India-born fallen Wall Street titan Rajat Gupta should be ordered to reimburse to Goldman Sachs $6.90 million of legal fees incurred in his insider trading case, the investment bank has said, telling a court here that it is "entitled" to the amount.
The US government has also written to the District Court in the Southern District of New York to grant Goldman's request to be reimbursed by its former director Gupta the amount it paid in legal fees and related costs in connection with the investigation of his insider trading case.
In a motion filed in court, Goldman said it has been a "victim" of 64-year-old Gupta's criminal conduct and violation of his duties as the firm's director.
"As a result of Gupta's conduct, Goldman Sachs has incurred nearly $7 million in external legal fees and costs in conducting an internal investigation, in responding to numerous government requests in parallel criminal and civil investigations and proceedings, and in attending to other resulting legal matters," the investment banking giant said in court papers.
"Goldman Sachs is entitled to... and now seeks reimbursement of those legal fees and related costs that were a direct and foreseeable result of Gupta's offence," it said.
"The Court should award Goldman Sachs 6.90 million dollars in restitution for legal fees and related costs."
Manhattan's federal prosecutor Preet Bharara , on behalf of the government, said in a separate filing to the court that "the government respectfully submits that Goldman, as the 'victim' of Gupta's crimes, is entitled to recover all attorney fees" that were incurred by the investment bank due to Gupta's offences.
Goldman filed its motion in court in reply to Gupta's submission a week ago that he should not be required to pay the legal fees and other expenses to Goldman since the fees is for work that was not necessarily incurred during "participation in the investigation or prosecution" of his insider trading case.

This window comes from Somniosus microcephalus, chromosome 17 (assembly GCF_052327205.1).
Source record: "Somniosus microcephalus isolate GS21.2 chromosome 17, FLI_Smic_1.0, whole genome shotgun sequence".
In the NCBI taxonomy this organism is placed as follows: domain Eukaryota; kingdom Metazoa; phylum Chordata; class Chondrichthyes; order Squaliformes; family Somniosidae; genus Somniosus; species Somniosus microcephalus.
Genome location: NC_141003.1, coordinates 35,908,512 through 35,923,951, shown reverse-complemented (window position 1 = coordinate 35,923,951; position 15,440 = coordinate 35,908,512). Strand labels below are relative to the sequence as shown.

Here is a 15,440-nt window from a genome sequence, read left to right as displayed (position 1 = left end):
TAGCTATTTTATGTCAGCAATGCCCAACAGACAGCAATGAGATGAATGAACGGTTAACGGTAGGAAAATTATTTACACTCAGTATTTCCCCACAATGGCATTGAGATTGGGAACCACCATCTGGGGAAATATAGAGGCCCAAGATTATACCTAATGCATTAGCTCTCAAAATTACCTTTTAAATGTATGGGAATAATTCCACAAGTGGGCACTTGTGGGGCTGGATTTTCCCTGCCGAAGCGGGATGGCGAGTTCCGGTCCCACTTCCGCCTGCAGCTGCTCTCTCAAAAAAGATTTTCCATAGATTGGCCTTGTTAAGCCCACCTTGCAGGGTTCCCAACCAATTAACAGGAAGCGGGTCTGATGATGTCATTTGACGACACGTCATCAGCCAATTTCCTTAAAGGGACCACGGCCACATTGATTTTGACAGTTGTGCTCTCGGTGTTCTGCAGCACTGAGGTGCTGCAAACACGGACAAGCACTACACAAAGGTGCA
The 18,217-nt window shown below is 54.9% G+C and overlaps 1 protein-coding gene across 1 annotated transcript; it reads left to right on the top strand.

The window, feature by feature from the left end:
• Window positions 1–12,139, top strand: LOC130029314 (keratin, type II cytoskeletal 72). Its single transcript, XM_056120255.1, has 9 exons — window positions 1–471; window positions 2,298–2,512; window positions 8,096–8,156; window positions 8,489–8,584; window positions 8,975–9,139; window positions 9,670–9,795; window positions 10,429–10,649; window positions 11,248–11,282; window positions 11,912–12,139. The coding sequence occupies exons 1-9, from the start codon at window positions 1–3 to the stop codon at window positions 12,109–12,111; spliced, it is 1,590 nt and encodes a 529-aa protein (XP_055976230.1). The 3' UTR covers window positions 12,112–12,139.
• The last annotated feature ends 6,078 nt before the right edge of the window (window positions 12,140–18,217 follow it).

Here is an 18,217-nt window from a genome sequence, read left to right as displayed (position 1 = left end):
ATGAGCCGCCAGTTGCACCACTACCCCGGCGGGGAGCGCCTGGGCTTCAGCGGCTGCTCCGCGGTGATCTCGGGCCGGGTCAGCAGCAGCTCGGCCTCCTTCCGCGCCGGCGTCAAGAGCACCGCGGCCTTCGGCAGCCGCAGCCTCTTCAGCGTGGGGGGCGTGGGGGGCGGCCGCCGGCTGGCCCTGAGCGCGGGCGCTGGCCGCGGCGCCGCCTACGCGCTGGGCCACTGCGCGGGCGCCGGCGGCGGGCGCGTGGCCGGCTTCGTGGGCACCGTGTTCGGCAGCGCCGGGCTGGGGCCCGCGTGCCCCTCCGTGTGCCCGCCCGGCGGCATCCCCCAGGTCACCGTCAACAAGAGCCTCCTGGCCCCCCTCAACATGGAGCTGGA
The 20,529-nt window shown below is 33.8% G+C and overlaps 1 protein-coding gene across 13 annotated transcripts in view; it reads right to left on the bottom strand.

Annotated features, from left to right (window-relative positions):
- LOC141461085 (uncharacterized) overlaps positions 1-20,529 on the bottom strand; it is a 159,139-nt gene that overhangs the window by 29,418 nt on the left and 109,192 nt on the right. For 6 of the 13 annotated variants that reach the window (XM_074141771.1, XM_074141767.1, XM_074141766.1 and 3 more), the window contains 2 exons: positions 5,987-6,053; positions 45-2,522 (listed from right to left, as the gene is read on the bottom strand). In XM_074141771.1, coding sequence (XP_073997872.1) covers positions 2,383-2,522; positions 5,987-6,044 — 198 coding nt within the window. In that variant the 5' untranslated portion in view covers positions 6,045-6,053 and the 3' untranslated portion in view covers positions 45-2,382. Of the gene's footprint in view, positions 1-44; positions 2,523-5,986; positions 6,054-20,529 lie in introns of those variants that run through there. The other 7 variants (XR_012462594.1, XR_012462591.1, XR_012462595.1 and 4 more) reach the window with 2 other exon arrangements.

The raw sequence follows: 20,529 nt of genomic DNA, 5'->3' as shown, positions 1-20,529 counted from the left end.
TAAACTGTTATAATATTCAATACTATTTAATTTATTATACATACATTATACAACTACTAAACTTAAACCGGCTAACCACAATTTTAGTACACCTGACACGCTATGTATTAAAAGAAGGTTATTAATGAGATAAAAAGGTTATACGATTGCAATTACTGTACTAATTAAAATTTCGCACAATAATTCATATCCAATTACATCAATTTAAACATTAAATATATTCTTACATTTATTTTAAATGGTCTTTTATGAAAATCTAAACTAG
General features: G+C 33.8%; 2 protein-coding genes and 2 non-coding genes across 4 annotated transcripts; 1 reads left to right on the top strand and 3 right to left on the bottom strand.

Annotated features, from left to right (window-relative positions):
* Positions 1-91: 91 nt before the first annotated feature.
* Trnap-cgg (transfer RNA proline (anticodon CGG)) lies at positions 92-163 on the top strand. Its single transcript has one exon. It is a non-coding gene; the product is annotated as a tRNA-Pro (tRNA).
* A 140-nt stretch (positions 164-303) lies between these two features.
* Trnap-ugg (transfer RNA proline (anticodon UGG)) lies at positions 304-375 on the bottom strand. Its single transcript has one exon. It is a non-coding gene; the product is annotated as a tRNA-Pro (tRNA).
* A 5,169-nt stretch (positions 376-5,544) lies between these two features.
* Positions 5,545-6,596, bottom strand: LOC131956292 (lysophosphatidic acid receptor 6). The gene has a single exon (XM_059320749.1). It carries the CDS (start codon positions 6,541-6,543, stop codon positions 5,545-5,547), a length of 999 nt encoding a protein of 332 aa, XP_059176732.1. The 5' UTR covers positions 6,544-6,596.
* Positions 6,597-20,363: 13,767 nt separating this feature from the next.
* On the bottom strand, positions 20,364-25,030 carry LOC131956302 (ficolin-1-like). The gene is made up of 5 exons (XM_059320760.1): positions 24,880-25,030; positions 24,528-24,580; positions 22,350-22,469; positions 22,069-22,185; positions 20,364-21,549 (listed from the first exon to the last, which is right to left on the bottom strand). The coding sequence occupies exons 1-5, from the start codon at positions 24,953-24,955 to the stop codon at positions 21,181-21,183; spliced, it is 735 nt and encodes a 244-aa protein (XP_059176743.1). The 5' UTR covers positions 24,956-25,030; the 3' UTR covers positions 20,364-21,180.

Gupta is appealing his conviction on insider trading charges and earlier this month was granted his appeal to stay out of prison on bail pending appeal.
The former McKinsey head was slapped a $5 million fine and sentenced to two years' imprisonment.
Goldman said it had engaged the services of a law firm in 2009 after it was brought to its notice that Gupta had allegedly provided confidential company information to hedge fund founder Raj Rajaratnam.
Over the next three years, the law firm provided services to Goldman, including conducting fact-finding regarding Gupta's conduct, representing Goldman and its directors, officers and employees in responding to criminal and regulatory enforcement investigations and the resulting prosecutions of Gupta and Rajaratnam.
"Goldman Sachs faced significant legal demands in connection with these matters," it said.
Goldman added that it incurred expenses and required legal assistance in responding to approximately 27 grand jury subpoenas and document requests from the US Attorney's Office and the Securities and Exchange Commission (SEC), responding to six subpoenas from Gupta himself, collecting and reviewing millions of documents, and producing over 400,000 pages of material in over 100 separate document productions.
The law firm also represented Goldman Chairman and CEO Lloyd Blankfein in preparation for and testimony at Gupta's trial in June this year.